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We are excited to announce we have just made creating Docker Swarm clusters on Azure as simple as only a few clicks. With the expressive power of Azure Resource Manager Templates, you can deploy a Docker Swarm cluster of almost any size to Azure in a few minutes.
Docker Swarm is a native clustering tool for Docker which turns multiple Docker engines into a cluster and makes that a cluster by making it look like a single Docker engine. It's easier to install than any other container orchestrator. This way, you can create a pool of Virtual Machines that are container hosts and scale out your applications using Docker as if you were using a single VM.
In this sense, Docker Swarm is a very practical and easy solution to the container orchestration problem and you can deploy containers to the cluster with the
docker command-line tool which you already might be familiar with.
Please do not forget to check out the Azure Container Service announcements of last week to learn more about our broader plans for supporting containerized applications on Azure.
Docker Swarm ARM template
To deploy Docker Swarm clusters to Azure, we developed an Azure Resource Manager Template, which provisions various resources on Azure that form the Swarm cluster and we made it available as open source on GitHub.
With this template, you can provision Docker Swarm clusters within 5-10 minutes by deploying the template from the the templates gallery or by downloading it from GitHub and then using either Azure CLI or Azure PowerShell module on your development machine.
Please read the instructions on the GitHub repository to learn more on how to deploy and use the Swarm cluster.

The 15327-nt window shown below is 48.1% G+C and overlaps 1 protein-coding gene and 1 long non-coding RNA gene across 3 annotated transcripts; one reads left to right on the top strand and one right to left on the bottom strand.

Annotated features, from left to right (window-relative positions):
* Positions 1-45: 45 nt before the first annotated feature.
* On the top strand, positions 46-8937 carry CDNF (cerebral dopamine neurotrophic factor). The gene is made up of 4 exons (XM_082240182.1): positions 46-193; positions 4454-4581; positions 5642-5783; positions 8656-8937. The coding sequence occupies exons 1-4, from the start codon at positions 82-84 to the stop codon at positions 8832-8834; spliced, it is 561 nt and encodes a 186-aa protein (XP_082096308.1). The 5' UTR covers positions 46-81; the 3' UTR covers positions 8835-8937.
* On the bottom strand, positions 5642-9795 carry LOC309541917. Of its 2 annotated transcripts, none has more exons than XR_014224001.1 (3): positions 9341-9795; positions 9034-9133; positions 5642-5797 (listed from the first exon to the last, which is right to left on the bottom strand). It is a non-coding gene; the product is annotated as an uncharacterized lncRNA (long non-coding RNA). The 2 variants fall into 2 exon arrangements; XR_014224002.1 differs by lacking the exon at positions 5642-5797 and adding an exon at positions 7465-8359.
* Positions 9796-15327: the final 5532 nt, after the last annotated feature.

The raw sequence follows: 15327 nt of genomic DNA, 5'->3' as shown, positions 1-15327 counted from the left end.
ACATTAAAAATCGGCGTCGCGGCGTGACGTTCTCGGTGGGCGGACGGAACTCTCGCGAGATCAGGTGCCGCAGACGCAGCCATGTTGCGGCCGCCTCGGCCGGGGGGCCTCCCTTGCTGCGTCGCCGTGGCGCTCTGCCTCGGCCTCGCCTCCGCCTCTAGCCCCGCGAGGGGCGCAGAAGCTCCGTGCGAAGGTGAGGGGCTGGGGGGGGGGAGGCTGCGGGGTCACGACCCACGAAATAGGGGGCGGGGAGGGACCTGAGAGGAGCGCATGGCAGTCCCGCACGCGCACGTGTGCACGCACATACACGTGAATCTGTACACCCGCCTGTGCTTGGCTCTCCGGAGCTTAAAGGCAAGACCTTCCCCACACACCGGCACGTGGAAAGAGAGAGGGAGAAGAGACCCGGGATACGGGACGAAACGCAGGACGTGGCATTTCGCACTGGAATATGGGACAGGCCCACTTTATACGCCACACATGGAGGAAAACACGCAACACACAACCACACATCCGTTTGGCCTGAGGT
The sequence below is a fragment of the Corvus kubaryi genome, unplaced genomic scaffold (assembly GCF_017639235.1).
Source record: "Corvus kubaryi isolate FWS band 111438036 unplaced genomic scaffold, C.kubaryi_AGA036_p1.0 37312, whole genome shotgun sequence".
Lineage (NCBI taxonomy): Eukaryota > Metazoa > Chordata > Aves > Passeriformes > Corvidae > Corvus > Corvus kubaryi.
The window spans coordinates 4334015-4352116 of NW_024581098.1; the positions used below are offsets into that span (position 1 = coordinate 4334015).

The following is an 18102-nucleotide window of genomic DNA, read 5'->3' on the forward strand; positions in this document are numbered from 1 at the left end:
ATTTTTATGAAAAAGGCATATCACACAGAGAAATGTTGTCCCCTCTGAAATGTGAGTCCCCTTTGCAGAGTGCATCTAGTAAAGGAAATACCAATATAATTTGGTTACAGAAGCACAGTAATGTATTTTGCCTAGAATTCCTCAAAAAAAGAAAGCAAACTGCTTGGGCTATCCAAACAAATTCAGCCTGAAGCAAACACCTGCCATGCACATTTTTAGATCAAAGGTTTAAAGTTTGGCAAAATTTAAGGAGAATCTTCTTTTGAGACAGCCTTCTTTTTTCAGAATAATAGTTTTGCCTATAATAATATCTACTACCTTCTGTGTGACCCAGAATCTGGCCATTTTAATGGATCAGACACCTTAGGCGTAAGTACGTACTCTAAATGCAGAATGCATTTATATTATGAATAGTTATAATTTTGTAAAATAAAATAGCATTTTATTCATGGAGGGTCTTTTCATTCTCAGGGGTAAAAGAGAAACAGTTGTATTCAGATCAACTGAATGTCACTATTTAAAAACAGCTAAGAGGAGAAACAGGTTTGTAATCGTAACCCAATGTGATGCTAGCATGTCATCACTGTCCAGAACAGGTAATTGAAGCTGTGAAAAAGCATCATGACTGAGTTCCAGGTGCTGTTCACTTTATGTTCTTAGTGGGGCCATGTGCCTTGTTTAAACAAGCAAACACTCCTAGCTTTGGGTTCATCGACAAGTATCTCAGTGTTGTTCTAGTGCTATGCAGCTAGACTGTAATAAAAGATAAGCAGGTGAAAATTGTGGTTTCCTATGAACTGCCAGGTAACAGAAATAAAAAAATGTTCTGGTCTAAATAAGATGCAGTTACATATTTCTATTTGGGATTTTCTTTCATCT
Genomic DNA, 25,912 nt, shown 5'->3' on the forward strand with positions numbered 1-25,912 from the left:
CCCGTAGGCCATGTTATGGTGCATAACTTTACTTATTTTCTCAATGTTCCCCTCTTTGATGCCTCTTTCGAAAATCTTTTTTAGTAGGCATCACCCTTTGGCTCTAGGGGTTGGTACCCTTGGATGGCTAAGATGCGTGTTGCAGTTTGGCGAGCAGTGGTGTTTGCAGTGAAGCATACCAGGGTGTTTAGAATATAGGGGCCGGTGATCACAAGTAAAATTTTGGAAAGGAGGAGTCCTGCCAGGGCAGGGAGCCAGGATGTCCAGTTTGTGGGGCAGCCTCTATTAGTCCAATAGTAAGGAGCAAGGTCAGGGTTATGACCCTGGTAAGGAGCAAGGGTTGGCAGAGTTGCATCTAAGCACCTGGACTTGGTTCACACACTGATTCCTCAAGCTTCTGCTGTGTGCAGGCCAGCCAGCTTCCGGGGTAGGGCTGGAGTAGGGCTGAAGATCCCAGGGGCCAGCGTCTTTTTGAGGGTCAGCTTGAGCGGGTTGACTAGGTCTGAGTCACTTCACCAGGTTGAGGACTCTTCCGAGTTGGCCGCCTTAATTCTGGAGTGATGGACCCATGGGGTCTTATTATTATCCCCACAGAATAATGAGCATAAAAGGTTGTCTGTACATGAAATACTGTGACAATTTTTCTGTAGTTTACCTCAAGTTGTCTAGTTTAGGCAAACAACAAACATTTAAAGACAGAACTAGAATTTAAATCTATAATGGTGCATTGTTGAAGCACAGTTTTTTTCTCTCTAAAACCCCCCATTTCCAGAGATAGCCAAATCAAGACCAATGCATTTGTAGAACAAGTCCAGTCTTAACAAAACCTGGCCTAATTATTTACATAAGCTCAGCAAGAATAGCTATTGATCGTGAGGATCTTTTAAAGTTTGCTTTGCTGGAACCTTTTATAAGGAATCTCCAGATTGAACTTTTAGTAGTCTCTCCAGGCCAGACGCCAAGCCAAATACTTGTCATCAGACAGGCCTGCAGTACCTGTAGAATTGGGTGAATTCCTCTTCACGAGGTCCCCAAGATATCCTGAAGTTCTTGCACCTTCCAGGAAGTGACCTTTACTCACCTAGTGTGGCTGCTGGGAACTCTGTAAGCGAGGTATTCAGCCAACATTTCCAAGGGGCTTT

How it works
The Docker Swarm ARM template creates three swarm manager VMs with static private IP addresses. This ensures the control plane with which you deploy and manage your containers remains highly available. These manager VMs are of the smallest size, “Standard_A0,” as they do not run the user workloads and just serve as cluster managers.
The swarm manager nodes run two containers: the swarm agent and Consul to discover the swarm worker nodes. We add the Azure Docker Extension to the Virtual Machines to systematically run these containers after provisioning the VM. The individual swarm worker nodes join the cluster by reaching out to swarm managers using their static private IP addresses. All the swarm manager and worker nodes are in the same Azure Virtual Network, so that they can talk to each other. The manager nodes and worker nodes are behind separate Azure Availability Sets to ensure maximum availability and uptime. The swarm worker nodes are not exposed to public Internet directly; however, they are behind an Azure Load Balancer that can be configured to route the traffic to containers. The worker nodes accepting container workloads are of size “Standard_A2.”
The network topology of the cluster looks like the following:
The virtual machines provisioned for the cluster run CoreOS, a minimal Linux distribution that ships with Docker installed, as the host operating system. This helps us to provision and configure the cluster quickly.
Using this template, a 50-node Swarm cluster provisions usually within 5-10 minutes and it is ready to accept container workloads.
The template also saves you from the trouble of managing the Docker certificates by not using TLS and letting you access the Docker Swarm endpoint by establishing a SSH tunnel.
Please read the instructions on the GitHub repository to learn more details about the cluster topology.
The video below demonstrates how easy it is to create a Swarm cluster from the Azure Portal:
Try it out!
Docker Swarm is a useful tool that allows you to turn your VMs into a pool of container hosts without going through the pain of installing a fully-fledged container orchestrator. It is easy to set up and manage small and medium-sized distributed workloads.
If you are interested in kicking the tires off in Azure with Docker Swarm clusters, please check out the ARM template and deploy a cluster within a few minutes!